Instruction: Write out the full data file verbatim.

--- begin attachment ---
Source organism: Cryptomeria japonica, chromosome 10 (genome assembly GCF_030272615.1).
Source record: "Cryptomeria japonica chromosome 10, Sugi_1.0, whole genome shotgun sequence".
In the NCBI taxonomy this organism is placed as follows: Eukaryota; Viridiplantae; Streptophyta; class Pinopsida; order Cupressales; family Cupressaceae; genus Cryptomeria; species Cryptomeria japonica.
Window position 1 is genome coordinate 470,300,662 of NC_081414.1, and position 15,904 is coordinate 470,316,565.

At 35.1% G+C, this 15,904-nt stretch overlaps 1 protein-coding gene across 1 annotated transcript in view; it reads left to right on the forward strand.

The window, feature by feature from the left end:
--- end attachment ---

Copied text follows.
Source organism: Cryptomeria japonica, chromosome 10 (genome assembly GCF_030272615.1).
Source record: "Cryptomeria japonica chromosome 10, Sugi_1.0, whole genome shotgun sequence".
In the NCBI taxonomy this organism is placed as follows: Eukaryota; Viridiplantae; Streptophyta; class Pinopsida; order Cupressales; family Cupressaceae; genus Cryptomeria; species Cryptomeria japonica.
Window position 1 is genome coordinate 470,300,662 of NC_081414.1, and position 15,904 is coordinate 470,316,565.

At 35.1% G+C, this 15,904-nt stretch overlaps 1 protein-coding gene across 1 annotated transcript in view; it reads left to right on the forward strand.

The window, feature by feature from the left end: